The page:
13. To take, purchase, or acquire by gift, exchange Or otherwise, and to hold, issue, reissue, sell or deal in any shares (whether fully paid or partly paid) stocks, debentures, debenture stock or other securities of all kinds in or of any other company and to cause such shares, stocks, debentures securities or any of them to be invested in or held by a nominee for and on behalf, of the company or to give any guarantee or security for the payment of dividend, or interest thereon, or otherwise in relation thereto.

(37) To sell or dispose of the undertaking, assets and property of the company, or any part thereof, for such consideration as the company may think fit, and in particular for shares partly paid up, debentures, debenture stock, bonds or securities of any other company having objects altogether or in part similar to those of this company."

I do not think it is necessary to express any concluded opinion on this point. I shall assume in favour of the assesses that the transactions in sale and purchase of Government securities were authorised by the Memorandum of Association. The point is not really relevant for deciding the question of law which is presented for determination in this case. Even assuming that the transactions were intra vires, it does not necessarily follow that the transactions were performed in the normal course of business of the Company.

Every act which is intra vires of the company is not necessarily done in the course of business of the Company. The question at issue in this case is whether the transactions of sale and purchase of Government securities had any pertinent connection with the normal business of the Company and whether they were so related or bound up with the business of the Company that it can be considered to have been performed in the normal course of business. This view is borne out by a decision of the Scottish Court of Session in Commissioner of Inland Revenue v. Scottish Automobile and General Insurance Co., Ltd., (1932) 16 Tax Cas 381.

In that case the respondent Company, which carried on insurance business of various kinds, other than life assurance, had, under its Memorandum and articles of association, wide powers with regard to the investment and management of its surplus funds. Those funds were, in fact, invested only in British. Government securities, the holdings of which, were varied from time to time. During the years 1921 to 1923 profits arising to the Company on the sale of investments were carried, to investment reserve account. After 1924 the investment reserve account became merged in a general reserve account; profits from sides of investments were carried to revenue account, and allocations out of revenue account exceeding the profits on realisation of investments were made to the general reserve account,

The Company appealed to the General Commissioners against the inclusion in an assessment to income-tax, under case I of Schedule D, for the year 1929-30, of the net profit arising from realisations of investments in 1928. The Commissioners held that the profit in question was not a trading profit. It was held by the Court of Session that there was evidence upon which the Commissioners could arrive at the conclusion of fact that the profit was not a profit of trading. At page 390 of the report Lord Sands has observed as follows:--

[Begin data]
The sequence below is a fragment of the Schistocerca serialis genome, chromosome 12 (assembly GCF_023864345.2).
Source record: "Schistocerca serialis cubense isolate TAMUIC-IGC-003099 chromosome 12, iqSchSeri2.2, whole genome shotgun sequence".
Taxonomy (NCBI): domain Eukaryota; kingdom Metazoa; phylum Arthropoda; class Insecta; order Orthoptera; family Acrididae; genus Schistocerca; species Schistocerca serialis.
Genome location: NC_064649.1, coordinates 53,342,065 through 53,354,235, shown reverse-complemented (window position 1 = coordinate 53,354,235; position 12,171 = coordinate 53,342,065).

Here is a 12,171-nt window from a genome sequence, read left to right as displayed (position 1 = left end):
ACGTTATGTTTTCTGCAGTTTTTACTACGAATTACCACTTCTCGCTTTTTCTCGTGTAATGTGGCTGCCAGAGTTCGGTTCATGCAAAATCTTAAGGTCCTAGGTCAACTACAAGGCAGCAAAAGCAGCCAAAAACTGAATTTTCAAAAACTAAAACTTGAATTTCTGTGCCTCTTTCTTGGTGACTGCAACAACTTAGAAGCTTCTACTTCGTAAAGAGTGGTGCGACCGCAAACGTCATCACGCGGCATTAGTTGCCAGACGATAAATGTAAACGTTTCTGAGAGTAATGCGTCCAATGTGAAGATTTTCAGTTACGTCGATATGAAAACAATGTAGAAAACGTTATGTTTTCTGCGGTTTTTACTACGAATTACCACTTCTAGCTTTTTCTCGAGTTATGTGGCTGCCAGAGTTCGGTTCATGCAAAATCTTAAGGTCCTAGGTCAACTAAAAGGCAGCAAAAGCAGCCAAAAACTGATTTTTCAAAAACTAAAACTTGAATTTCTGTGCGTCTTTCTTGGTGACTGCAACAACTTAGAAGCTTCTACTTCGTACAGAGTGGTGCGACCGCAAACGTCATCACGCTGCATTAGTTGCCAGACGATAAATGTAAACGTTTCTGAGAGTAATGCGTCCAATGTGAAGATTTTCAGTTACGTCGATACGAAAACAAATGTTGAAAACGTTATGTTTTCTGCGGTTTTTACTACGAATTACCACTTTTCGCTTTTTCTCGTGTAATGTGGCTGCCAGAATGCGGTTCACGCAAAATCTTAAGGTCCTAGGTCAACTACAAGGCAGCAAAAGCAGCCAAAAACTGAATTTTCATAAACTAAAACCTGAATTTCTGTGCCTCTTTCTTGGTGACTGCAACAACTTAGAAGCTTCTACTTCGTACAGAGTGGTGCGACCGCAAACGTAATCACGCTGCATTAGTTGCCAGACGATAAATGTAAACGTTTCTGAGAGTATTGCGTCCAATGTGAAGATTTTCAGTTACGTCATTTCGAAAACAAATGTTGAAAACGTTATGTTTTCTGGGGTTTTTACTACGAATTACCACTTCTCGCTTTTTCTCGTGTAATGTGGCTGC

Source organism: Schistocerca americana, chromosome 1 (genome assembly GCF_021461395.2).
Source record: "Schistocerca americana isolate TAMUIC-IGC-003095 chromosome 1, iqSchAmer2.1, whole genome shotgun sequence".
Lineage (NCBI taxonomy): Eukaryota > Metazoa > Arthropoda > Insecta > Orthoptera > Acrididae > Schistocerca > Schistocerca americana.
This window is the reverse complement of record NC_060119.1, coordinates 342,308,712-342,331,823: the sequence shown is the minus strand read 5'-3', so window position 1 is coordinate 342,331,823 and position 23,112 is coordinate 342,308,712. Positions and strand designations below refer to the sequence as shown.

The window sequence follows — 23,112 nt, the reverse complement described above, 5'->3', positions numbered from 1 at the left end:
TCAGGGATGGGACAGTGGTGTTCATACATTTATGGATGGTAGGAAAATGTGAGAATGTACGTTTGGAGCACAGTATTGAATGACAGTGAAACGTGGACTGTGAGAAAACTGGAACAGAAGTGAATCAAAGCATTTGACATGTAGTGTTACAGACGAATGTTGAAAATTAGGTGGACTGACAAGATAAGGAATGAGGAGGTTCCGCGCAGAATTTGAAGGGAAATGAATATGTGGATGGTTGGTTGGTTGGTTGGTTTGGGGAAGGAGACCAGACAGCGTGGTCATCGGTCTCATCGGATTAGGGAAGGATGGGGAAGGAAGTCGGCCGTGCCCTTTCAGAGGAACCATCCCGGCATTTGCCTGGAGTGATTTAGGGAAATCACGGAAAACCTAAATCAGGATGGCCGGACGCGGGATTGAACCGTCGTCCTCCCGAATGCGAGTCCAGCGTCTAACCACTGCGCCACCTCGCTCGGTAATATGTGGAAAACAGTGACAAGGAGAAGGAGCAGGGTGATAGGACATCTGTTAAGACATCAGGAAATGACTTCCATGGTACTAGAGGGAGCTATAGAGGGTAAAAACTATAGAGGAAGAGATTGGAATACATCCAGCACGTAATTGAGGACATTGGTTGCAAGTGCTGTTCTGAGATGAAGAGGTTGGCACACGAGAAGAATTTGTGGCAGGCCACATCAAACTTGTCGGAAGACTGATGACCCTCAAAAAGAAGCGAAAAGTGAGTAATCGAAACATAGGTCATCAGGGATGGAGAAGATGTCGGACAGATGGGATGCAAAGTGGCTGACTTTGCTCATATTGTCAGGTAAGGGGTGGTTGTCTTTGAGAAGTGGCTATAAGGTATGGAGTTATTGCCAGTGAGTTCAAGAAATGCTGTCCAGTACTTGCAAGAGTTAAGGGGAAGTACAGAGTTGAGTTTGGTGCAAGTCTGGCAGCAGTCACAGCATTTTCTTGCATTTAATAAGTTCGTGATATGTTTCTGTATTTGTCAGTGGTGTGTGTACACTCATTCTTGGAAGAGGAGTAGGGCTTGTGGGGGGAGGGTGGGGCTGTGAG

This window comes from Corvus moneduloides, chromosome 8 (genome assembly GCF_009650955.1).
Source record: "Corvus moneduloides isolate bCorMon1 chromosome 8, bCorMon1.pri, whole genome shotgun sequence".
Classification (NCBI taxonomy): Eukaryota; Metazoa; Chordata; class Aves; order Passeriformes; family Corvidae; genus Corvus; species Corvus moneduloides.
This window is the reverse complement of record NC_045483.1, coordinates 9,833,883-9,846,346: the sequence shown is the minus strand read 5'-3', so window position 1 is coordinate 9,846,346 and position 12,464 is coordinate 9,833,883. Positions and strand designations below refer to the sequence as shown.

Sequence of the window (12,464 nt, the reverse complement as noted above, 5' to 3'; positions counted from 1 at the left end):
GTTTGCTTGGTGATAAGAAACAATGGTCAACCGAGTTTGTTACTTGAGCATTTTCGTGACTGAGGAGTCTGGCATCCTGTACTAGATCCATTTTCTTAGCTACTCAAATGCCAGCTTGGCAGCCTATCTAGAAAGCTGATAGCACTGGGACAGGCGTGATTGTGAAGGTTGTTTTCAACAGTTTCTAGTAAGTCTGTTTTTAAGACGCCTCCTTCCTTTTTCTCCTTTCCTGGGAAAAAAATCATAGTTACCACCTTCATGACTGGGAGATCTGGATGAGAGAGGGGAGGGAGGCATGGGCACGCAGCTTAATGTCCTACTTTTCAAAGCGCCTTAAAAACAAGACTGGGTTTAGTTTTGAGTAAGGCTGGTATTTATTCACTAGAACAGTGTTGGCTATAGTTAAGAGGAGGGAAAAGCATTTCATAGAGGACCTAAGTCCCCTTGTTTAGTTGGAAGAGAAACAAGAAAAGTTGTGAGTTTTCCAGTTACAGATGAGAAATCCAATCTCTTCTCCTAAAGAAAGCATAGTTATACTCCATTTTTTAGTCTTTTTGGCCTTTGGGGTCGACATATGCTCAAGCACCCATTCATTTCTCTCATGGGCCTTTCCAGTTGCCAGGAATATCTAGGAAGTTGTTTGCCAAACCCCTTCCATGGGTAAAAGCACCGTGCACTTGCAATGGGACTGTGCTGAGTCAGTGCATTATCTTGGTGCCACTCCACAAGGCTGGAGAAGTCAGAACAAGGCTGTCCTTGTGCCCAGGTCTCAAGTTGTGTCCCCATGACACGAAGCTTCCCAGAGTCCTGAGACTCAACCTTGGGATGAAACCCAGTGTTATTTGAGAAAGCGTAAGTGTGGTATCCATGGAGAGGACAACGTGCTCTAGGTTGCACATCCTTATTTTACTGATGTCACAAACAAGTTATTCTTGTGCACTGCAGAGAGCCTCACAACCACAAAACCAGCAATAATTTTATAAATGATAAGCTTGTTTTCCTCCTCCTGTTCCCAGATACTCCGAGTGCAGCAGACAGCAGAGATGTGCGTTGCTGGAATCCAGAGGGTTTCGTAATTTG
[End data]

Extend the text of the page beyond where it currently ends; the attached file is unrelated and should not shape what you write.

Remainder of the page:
"The. Respondents are an insurance company. As is now the almost invariable practice, powers of a very wide, kind in regard to the business that might be carried on were taken ob majorem cautelam in the memorandum and articles, in considering such a question as has here arisen it is quite legitimate to point to the taking of these powers as indicatory of a class of business which, at the inception of the Company, was contemplated as possibly to be undertaken. But, in my view, it is not legitimate to treat every object specified in the preliminary documents as indicatory of an intention to carry on a Certain class of business as one of the purposes for which the Company was formed. A Company formed to construct a bridge over the Water of Leith at Balerno will probably take powers wide enough to cover the bridging of the Bosphorus."

A similar view has been expressed by Chagla, C. J. in Seksaria Biswan Sugar Factory Ltd. v. Commissioner of Income-tax, (Central) Bombay, (1950) 18 ITR 139: (AIR 1950 Bom 200). In that case the assessee Company, which was incorporated for the manufacture and sale of sugar, advanced on a demand promissory note a sum of Rs. 5,00,000/- to a firm in which its managing agents were partners. One of the objects of the assessee Company as stated in its memorandum of association was "to lend money, with or without security''. The Tribunal held that the business of the assessee company was not money-lending business and therefore the advance made by it was not in the course of its business and was not a debt contemplated by Rule 1(1) (b) of Schedule II to the Excess Profits Tax Act, 1940. It was held by Chagla, C. J. that the conclusion of the Tribunal was really a finding of fact arrived at On the evidence before it, and even assuming that the question was a question of law, the Tribunal was right in coming to the conclusion that it did on the facts and circumstances of the case.